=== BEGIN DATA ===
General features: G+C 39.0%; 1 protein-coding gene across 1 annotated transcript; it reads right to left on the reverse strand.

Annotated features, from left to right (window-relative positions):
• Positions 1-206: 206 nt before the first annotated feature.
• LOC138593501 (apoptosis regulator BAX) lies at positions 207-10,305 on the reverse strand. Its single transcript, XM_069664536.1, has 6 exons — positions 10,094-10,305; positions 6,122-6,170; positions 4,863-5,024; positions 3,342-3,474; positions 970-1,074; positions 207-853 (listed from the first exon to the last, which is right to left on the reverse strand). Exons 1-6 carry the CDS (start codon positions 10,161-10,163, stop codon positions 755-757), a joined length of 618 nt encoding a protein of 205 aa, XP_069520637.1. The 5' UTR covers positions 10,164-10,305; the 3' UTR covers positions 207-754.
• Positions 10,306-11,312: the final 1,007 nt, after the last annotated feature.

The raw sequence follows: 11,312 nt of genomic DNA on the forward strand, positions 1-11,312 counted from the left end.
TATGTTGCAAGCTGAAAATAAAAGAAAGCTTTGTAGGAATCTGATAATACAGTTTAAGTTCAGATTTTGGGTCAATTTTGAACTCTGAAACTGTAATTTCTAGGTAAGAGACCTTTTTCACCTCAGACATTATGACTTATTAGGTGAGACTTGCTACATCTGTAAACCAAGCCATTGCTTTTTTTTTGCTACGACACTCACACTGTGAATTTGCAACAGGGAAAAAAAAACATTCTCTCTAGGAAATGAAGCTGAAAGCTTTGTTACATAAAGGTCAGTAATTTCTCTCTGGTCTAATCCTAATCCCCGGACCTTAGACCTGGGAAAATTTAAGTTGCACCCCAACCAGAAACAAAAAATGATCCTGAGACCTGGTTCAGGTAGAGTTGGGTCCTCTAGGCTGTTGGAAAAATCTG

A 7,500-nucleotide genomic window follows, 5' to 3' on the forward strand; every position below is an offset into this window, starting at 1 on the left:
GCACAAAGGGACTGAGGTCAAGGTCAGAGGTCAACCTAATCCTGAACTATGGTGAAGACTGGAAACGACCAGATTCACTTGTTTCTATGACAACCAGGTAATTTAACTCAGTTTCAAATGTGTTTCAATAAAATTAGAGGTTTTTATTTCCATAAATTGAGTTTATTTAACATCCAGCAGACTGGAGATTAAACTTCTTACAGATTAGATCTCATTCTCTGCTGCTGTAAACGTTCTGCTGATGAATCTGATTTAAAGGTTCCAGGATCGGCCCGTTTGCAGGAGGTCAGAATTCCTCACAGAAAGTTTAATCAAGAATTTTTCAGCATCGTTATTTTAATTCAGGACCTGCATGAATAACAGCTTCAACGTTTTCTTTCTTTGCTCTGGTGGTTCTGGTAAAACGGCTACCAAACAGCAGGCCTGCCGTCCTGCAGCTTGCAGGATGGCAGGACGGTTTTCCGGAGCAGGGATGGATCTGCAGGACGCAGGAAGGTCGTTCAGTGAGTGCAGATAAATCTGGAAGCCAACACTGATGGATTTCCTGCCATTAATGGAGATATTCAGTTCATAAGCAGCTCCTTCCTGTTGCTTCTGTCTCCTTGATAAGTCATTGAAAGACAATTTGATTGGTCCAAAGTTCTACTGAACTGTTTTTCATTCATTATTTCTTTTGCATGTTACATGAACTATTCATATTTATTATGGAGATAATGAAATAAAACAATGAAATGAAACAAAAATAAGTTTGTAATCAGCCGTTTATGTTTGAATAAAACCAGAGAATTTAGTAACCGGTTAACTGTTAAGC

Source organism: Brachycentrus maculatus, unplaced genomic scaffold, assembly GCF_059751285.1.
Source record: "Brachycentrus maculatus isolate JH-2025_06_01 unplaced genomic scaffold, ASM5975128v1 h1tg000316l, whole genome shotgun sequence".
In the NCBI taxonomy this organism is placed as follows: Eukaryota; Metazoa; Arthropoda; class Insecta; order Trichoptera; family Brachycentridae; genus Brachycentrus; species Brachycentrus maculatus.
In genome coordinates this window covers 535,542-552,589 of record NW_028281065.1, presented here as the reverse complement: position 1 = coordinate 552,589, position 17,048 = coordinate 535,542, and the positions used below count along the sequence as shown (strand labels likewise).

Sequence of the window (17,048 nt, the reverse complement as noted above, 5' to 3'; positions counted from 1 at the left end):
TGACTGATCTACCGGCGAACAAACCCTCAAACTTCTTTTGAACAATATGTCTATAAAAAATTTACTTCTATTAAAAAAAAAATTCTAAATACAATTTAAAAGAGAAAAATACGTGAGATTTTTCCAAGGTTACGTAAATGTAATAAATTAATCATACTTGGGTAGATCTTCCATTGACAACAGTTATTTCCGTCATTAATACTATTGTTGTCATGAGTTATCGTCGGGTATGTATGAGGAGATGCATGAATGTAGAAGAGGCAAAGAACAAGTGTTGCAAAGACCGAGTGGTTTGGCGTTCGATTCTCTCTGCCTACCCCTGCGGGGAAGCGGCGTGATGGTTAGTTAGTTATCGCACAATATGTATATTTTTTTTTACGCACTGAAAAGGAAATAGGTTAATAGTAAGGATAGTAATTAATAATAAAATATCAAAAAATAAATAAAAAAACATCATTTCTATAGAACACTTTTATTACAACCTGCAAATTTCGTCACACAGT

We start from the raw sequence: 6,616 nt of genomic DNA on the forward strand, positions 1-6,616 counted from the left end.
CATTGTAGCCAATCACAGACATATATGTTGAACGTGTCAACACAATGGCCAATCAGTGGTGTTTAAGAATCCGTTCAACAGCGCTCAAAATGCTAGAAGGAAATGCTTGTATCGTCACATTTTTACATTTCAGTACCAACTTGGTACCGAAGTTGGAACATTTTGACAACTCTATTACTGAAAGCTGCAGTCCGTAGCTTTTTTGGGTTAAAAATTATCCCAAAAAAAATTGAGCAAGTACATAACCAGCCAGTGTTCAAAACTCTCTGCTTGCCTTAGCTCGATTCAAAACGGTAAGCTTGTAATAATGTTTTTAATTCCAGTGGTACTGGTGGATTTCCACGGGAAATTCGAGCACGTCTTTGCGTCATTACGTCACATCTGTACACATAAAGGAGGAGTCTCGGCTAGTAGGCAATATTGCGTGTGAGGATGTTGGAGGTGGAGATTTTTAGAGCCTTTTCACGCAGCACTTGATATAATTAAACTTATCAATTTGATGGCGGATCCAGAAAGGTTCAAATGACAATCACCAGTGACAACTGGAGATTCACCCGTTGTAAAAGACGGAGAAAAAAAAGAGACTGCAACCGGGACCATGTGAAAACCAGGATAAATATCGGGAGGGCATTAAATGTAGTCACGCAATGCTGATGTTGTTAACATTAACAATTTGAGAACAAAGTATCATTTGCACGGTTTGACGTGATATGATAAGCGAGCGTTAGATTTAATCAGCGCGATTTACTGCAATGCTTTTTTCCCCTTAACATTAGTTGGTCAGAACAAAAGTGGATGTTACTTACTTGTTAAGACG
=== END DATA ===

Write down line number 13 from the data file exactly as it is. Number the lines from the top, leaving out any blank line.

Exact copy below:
In genome coordinates this window covers 535,542-552,589 of record NW_028281065.1, presented here as the reverse complement: position 1 = coordinate 552,589, position 17,048 = coordinate 535,542, and the positions used below count along the sequence as shown (strand labels likewise).